Greg Richardson

MOUNTAIN VIEW, Calif. – One of the key components in any technology business these days is the use of analytics to better understand and serve users. But with the power of analytics comes great risk, as well.

Speaking today at VentureBeat’s GamesBeat conference, Greg Richardson, the CEO of game development house Rumble, said one of the challenges is getting analytics to keep up with the pace of development.

“There’s a real challenge for analytics to move at the same speed as the business,” Richardson said.

But a focus solely on speed can prove problematic, according to Richardson.

Rumble received funding from Google Ventures, and one of the things Google did was set up a meeting between Rumble and Deepak Tiwari, Google’s Head of Analytics and Strategic Insights. According to Richardson, Tiwari told him of an important moment in Google’s history. The company was considering adding another sponsored link to its search results, and they were going to do a 30-day A/B test to see what the resulting change would be.

As it turns out, the change brought massive returns. Advertising revenues from those users who saw more ads doubled in the first 30 days. Google was on the brink of officially adding another ad to its results, when Tiwari “laid across the tracks” to get the company to continue its experiment instead.

So Google waited another 30 days. By the end of the second month, 80 percent of the people in the cohort that was being served an extra ad had started using search engines other than Google as their primary search engine. If the company had rolled the change out broadly, it’s entirely possible users worldwide would have fled.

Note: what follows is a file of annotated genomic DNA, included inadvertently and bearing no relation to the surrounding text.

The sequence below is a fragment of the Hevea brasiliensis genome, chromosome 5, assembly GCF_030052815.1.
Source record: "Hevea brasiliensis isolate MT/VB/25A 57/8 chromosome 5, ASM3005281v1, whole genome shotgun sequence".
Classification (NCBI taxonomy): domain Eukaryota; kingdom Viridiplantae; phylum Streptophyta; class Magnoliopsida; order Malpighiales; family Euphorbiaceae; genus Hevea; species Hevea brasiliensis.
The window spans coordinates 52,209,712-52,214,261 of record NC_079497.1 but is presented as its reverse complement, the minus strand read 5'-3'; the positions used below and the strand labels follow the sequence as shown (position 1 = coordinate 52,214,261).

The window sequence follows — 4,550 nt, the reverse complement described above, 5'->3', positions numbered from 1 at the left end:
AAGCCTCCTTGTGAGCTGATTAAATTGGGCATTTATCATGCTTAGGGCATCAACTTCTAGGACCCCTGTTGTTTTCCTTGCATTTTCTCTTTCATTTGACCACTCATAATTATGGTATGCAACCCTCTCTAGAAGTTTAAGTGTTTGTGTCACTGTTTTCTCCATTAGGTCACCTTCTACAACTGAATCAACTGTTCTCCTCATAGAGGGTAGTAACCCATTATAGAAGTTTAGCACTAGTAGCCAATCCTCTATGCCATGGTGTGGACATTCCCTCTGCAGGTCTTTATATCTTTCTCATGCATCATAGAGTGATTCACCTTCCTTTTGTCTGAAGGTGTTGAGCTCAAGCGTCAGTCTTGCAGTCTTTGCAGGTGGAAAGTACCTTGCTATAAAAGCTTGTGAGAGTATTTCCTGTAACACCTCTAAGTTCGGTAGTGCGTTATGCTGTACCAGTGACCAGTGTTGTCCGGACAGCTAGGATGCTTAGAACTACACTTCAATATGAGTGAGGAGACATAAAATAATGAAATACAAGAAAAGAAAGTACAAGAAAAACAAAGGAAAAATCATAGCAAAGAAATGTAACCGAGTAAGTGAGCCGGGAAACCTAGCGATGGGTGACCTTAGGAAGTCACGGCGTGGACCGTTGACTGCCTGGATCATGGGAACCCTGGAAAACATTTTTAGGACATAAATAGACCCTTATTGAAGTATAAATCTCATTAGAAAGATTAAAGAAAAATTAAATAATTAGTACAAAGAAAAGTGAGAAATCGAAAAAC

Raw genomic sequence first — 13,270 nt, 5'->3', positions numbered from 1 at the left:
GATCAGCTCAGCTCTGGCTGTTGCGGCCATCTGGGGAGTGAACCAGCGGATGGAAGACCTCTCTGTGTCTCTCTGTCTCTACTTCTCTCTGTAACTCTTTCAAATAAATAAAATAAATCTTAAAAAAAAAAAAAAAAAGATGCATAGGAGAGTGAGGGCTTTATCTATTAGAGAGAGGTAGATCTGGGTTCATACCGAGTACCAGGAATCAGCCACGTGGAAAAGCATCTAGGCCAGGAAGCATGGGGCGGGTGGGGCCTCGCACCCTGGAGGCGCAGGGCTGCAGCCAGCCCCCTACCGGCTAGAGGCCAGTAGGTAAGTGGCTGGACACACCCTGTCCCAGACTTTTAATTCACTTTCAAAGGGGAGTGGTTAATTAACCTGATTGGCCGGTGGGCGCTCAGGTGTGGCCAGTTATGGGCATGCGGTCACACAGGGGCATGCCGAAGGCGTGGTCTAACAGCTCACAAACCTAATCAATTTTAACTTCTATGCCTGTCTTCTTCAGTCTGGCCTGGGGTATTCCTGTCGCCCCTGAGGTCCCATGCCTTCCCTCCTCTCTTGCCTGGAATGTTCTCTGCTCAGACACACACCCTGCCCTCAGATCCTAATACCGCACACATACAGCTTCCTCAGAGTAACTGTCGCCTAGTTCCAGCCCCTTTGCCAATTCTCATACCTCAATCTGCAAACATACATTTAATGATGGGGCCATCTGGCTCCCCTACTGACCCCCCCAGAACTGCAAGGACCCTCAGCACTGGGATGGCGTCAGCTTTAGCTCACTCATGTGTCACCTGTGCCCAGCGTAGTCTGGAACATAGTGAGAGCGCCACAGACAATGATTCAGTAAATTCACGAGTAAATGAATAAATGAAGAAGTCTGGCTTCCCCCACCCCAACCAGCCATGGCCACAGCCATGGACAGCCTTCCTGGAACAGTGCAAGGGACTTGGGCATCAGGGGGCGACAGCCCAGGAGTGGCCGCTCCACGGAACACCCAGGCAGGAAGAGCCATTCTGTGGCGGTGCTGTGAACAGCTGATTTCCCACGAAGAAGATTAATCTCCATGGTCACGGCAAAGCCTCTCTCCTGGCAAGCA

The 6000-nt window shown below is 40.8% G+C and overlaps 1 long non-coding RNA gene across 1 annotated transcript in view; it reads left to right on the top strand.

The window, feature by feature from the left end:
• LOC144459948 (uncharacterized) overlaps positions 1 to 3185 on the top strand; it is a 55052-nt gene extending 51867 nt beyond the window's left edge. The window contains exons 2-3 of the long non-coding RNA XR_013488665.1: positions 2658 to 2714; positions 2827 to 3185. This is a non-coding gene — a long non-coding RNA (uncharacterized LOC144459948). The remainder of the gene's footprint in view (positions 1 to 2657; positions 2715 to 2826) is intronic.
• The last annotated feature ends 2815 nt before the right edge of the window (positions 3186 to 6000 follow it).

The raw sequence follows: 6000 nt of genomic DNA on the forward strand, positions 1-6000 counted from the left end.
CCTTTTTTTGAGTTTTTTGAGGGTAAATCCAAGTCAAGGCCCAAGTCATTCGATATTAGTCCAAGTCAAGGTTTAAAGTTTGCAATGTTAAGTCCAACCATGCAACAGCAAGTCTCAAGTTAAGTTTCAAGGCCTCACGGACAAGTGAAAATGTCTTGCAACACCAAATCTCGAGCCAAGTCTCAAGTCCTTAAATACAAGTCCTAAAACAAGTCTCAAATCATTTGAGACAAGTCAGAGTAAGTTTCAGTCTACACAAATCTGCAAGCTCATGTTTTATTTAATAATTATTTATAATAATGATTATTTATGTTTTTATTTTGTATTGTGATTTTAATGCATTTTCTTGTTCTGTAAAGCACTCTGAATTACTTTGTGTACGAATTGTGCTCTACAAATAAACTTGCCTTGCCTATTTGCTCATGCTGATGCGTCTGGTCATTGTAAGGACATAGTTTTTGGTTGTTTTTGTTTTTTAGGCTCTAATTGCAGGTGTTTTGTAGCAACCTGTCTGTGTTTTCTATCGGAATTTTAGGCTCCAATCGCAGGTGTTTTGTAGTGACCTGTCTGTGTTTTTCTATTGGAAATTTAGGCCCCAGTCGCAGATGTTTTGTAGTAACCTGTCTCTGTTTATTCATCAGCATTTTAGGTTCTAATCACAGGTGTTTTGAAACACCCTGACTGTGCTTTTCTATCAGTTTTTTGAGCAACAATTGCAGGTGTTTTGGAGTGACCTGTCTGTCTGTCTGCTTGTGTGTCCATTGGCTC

The moral of the story, Richardson said, is that developers need to be cautious with how quickly they apply insights from their testing, until after at least some of the long-term effects come out. While it’s tempting to take insights that you gather about a new feature and apply them immediately, that path could be a road to ruin.

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  • Eric Peters

    Funny, we did a very similar experiment @ MSN Search when we still were serving up Overture ads – saw not quite as dramatic, but directionally similar results.

  • Ronny Kohavi

    It’s a story that may have been motivated by a real example, but
    unlikely true as told. Determining your OEC, the Overall Evaluation
    Criterion, is critical, and it can’t be just revenue.

    Putting more ads, bigger ads, and degrading algorithmic results
    all boost short-term revenue, but are all likely bad long-term if not
    controlled carefully (e.g., use bigger ads when you have high
    confidence). In our puzzling results paper ( we showed that degrading search results increases revenue and that sessions/user should be a key component of the OEC.

    Putting more ads will increase short-term revenue, but will
    degrade “user metrics” like sessions/user. You don’t need to run a
    controlled experiment for two months to see that effect though; we have
    regularly run such experiments at Bing and we’ve shown over and over that 1-2
    weeks is sufficient to get a strong negative signal from any experiment that
    naively increases vertical real-estate of ads.

    Add this to the bucket of myths:

    — Ronny Kohavi

  • zacag

    Lesson here is that data and experimentation are great, but should always be considered in the context of your business’ softer factors (in Google’s case: people may tolerate extra ads for the first month, but get frustrated after the second month).

    It’s nice to see A/B testing start to be applied to the world of games. Here’s an example of how just one test boosted IAP conversion rates by 125%:

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